Historically Black Colleges and Universities (HBCUs) have always been institutions that welcomed anyone with a desire to learn. Though most of the institutions still have campuses that consists of a majority Black student population, many have seen a growth in the number of other underrepresented groups on campus. HBCUs have an empowering and supportive environment that proves beneficial for students from various backgrounds. Here are the 10 HBCUs that have the highest percentages of Latino students on their campus
(Note: This list is based on the most current IPEDS data. The author recognizes that some HBCUs are not included in the data due to the way in which IPEDS reports. These percentages are also based on undergraduate students who self reported as Hispanic. Those who reported as Non-Resident Alien, Black, or Two or more Races were not included.)
St. Philip’s College, founded in 1898, and is a comprehensive, public community college whose mission is to provide a quality educational environment, which stimulates leadership, personal growth and a lifelong appreciation for learning. A Historically Black College and a Hispanic Serving Institution, St. Philip’s College strives to be an important force in the community, responsive to the needs of a population rich in its ethnic, cultural, and socio‐economic diversity.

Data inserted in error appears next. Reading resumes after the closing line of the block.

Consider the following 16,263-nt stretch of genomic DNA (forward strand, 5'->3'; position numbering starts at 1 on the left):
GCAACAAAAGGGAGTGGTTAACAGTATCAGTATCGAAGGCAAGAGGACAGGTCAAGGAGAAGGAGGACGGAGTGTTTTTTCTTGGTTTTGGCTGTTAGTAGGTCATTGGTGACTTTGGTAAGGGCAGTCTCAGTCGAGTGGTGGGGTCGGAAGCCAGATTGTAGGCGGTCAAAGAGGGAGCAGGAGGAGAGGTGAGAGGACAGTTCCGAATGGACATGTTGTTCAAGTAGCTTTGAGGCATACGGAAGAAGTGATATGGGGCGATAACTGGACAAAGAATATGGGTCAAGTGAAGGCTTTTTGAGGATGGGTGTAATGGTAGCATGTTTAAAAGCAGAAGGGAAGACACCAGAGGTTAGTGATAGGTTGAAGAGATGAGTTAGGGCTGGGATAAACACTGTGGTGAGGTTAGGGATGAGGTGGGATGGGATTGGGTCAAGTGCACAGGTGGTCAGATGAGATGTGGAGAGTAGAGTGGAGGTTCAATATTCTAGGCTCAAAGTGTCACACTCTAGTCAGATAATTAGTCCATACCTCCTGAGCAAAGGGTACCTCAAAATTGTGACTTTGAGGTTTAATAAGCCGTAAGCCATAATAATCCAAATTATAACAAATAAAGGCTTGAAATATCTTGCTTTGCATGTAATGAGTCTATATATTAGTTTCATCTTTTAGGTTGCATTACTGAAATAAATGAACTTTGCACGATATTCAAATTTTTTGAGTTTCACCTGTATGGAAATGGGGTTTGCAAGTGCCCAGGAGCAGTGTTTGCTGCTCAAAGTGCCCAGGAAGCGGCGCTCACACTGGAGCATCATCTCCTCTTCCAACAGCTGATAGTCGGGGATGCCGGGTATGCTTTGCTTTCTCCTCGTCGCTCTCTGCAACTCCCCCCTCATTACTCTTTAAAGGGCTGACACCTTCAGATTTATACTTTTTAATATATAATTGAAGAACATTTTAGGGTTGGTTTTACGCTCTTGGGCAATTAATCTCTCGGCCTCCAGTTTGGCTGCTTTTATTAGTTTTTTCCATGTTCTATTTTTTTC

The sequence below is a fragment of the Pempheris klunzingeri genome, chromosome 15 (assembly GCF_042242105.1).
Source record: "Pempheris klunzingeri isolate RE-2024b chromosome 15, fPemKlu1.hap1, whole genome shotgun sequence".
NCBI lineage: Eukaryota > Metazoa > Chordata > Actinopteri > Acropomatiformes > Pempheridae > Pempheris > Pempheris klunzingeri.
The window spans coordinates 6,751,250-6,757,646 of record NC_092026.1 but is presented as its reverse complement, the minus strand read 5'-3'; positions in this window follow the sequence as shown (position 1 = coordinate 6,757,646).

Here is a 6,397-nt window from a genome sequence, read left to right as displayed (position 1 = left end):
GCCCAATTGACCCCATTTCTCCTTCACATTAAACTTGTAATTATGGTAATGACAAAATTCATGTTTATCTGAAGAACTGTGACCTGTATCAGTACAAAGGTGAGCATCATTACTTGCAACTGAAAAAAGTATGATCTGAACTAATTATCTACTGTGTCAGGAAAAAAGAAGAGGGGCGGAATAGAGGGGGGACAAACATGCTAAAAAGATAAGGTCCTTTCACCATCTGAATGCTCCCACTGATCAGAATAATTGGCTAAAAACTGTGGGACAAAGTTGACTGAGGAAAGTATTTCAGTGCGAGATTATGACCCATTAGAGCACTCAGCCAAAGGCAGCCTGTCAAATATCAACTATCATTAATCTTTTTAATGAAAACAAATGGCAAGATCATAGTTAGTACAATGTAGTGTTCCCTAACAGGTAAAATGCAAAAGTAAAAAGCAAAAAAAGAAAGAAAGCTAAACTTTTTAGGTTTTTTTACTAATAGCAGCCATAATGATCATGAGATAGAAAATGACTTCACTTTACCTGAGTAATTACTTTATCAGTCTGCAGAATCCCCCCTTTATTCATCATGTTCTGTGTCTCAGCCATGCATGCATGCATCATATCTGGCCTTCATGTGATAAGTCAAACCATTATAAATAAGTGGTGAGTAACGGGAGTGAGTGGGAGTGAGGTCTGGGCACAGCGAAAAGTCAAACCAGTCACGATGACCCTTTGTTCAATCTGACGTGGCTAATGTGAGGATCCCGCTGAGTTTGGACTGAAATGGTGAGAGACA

Huston-Tillotson College was formed by the merger of Samuel Huston College and Tillotson College, which was effective on October 24, 1952. Huston-Tillotson College remained primarily a black college after the merger, although there were no restrictions as to race. As an historically black institution, Huston-Tillotson University’s mission is to provide opportunities to a diverse population for academic achievement with an emphasis on academic excellence, spiritual and ethical development, civic engagement, and leadership in a nurturing environment.
Located in Dallas, Paul Quinn is a small, coeducational, liberal arts institution affiliated with the African Methodist Episcopal Church. The mission of Paul Quinn College is to provide a quality, faith-based education that addresses the academic, social, and Christian development of students and prepares them to be servant leaders and agents of change in their communities. Academic excellence lies at the heart of the College’s mission, along with the values of integrity, responsibility, accountability, fiduciary responsibility, and an appreciation of cultural diversity.
Texas College is a historical black college founded in 1894, by a group of Christian Methodist Episcopal ministers. Their mission, which continues to embody the principles of the Christian Methodist Episcopal Church, is to ensure that the student body experiences balanced, intellectual, psychological, social and spiritual development, aimed at enabling them to become active productive members of society where they live and work. Texas College incorporates the core values of academic excellence, integrity, perseverance, tolerance, and community service.